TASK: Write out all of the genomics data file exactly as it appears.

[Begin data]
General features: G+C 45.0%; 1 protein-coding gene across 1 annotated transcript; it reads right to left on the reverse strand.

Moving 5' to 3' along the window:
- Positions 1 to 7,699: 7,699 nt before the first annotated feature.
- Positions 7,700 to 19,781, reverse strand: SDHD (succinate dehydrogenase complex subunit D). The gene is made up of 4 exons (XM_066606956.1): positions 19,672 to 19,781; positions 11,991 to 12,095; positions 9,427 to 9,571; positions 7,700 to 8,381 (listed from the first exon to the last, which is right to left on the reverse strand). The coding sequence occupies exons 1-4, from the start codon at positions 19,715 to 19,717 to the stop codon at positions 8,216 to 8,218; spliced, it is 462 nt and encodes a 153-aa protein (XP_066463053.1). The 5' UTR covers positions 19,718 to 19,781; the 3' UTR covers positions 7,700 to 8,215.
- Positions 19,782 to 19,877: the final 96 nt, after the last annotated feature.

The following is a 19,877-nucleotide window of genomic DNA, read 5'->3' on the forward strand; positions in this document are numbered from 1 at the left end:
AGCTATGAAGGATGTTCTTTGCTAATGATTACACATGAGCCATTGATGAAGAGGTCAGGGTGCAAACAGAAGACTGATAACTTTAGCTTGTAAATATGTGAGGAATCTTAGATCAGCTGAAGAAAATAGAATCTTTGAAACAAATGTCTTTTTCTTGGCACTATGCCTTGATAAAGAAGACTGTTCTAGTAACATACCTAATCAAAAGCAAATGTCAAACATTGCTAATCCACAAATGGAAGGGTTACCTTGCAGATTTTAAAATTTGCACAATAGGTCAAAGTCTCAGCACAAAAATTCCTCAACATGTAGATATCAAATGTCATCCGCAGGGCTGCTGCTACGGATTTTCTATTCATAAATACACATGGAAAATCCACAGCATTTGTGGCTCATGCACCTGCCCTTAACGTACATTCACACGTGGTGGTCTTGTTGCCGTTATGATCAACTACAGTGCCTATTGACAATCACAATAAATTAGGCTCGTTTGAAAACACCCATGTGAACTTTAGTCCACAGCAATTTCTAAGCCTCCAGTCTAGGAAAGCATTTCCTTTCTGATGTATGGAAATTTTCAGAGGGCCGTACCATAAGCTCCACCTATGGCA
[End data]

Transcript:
General features: G+C 45.0%; 1 protein-coding gene across 1 annotated transcript; it reads right to left on the reverse strand.

Moving 5' to 3' along the window:
- Positions 1 to 7,699: 7,699 nt before the first annotated feature.
- Positions 7,700 to 19,781, reverse strand: SDHD (succinate dehydrogenase complex subunit D). The gene is made up of 4 exons (XM_066606956.1): positions 19,672 to 19,781; positions 11,991 to 12,095; positions 9,427 to 9,571; positions 7,700 to 8,381 (listed from the first exon to the last, which is right to left on the reverse strand). The coding sequence occupies exons 1-4, from the start codon at positions 19,715 to 19,717 to the stop codon at positions 8,216 to 8,218; spliced, it is 462 nt and encodes a 153-aa protein (XP_066463053.1). The 5' UTR covers positions 19,718 to 19,781; the 3' UTR covers positions 7,700 to 8,215.
- Positions 19,782 to 19,877: the final 96 nt, after the last annotated feature.

The following is a 19,877-nucleotide window of genomic DNA, read 5'->3' on the forward strand; positions in this document are numbered from 1 at the left end:
AGCTATGAAGGATGTTCTTTGCTAATGATTACACATGAGCCATTGATGAAGAGGTCAGGGTGCAAACAGAAGACTGATAACTTTAGCTTGTAAATATGTGAGGAATCTTAGATCAGCTGAAGAAAATAGAATCTTTGAAACAAATGTCTTTTTCTTGGCACTATGCCTTGATAAAGAAGACTGTTCTAGTAACATACCTAATCAAAAGCAAATGTCAAACATTGCTAATCCACAAATGGAAGGGTTACCTTGCAGATTTTAAAATTTGCACAATAGGTCAAAGTCTCAGCACAAAAATTCCTCAACATGTAGATATCAAATGTCATCCGCAGGGCTGCTGCTACGGATTTTCTATTCATAAATACACATGGAAAATCCACAGCATTTGTGGCTCATGCACCTGCCCTTAACGTACATTCACACGTGGTGGTCTTGTTGCCGTTATGATCAACTACAGTGCCTATTGACAATCACAATAAATTAGGCTCGTTTGAAAACACCCATGTGAACTTTAGTCCACAGCAATTTCTAAGCCTCCAGTCTAGGAAAGCATTTCCTTTCTGATGTATGGAAATTTTCAGAGGGCCGTACCATAAGCTCCACCTATGGCA